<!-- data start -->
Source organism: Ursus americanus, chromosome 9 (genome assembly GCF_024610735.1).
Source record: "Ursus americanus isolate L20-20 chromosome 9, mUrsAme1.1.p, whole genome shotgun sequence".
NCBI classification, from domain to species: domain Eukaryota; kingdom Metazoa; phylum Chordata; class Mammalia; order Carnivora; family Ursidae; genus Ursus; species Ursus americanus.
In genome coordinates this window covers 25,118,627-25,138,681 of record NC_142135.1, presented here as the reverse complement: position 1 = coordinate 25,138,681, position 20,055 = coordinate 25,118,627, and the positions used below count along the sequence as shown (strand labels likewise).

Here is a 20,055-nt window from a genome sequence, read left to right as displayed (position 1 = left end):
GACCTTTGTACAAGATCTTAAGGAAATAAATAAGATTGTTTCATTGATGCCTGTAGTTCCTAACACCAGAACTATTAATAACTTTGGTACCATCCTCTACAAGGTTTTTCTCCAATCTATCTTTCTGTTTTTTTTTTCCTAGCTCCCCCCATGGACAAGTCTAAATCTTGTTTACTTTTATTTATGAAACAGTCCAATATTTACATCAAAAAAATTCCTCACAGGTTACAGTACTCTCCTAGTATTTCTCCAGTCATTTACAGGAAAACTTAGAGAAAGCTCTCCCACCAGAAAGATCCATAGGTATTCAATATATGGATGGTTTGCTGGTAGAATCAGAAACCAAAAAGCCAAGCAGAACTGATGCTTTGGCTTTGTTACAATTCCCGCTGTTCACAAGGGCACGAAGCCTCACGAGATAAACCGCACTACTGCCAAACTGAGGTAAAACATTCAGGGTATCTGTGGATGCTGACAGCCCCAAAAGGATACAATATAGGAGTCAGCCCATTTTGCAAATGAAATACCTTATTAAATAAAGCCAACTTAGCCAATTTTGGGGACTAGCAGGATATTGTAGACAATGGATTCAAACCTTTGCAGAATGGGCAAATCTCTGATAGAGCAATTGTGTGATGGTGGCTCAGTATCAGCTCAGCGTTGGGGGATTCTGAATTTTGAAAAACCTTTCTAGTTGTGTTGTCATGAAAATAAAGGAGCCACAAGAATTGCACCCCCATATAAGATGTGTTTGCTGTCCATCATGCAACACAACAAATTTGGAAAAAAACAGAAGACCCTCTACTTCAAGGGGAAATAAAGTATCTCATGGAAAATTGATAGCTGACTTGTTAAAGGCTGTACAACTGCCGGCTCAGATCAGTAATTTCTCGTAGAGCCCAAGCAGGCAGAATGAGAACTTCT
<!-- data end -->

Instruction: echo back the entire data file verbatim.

Source organism: Ursus americanus, chromosome 9 (genome assembly GCF_024610735.1).
Source record: "Ursus americanus isolate L20-20 chromosome 9, mUrsAme1.1.p, whole genome shotgun sequence".
NCBI classification, from domain to species: domain Eukaryota; kingdom Metazoa; phylum Chordata; class Mammalia; order Carnivora; family Ursidae; genus Ursus; species Ursus americanus.
In genome coordinates this window covers 25,118,627-25,138,681 of record NC_142135.1, presented here as the reverse complement: position 1 = coordinate 25,138,681, position 20,055 = coordinate 25,118,627, and the positions used below count along the sequence as shown (strand labels likewise).

Here is a 20,055-nt window from a genome sequence, read left to right as displayed (position 1 = left end):
GACCTTTGTACAAGATCTTAAGGAAATAAATAAGATTGTTTCATTGATGCCTGTAGTTCCTAACACCAGAACTATTAATAACTTTGGTACCATCCTCTACAAGGTTTTTCTCCAATCTATCTTTCTGTTTTTTTTTTCCTAGCTCCCCCCATGGACAAGTCTAAATCTTGTTTACTTTTATTTATGAAACAGTCCAATATTTACATCAAAAAAATTCCTCACAGGTTACAGTACTCTCCTAGTATTTCTCCAGTCATTTACAGGAAAACTTAGAGAAAGCTCTCCCACCAGAAAGATCCATAGGTATTCAATATATGGATGGTTTGCTGGTAGAATCAGAAACCAAAAAGCCAAGCAGAACTGATGCTTTGGCTTTGTTACAATTCCCGCTGTTCACAAGGGCACGAAGCCTCACGAGATAAACCGCACTACTGCCAAACTGAGGTAAAACATTCAGGGTATCTGTGGATGCTGACAGCCCCAAAAGGATACAATATAGGAGTCAGCCCATTTTGCAAATGAAATACCTTATTAAATAAAGCCAACTTAGCCAATTTTGGGGACTAGCAGGATATTGTAGACAATGGATTCAAACCTTTGCAGAATGGGCAAATCTCTGATAGAGCAATTGTGTGATGGTGGCTCAGTATCAGCTCAGCGTTGGGGGATTCTGAATTTTGAAAAACCTTTCTAGTTGTGTTGTCATGAAAATAAAGGAGCCACAAGAATTGCACCCCCATATAAGATGTGTTTGCTGTCCATCATGCAACACAACAAATTTGGAAAAAAACAGAAGACCCTCTACTTCAAGGGGAAATAAAGTATCTCATGGAAAATTGATAGCTGACTTGTTAAAGGCTGTACAACTGCCGGCTCAGATCAGTAATTTCTCGTAGAGCCCAAGCAGGCAGAATGAGAACTTCT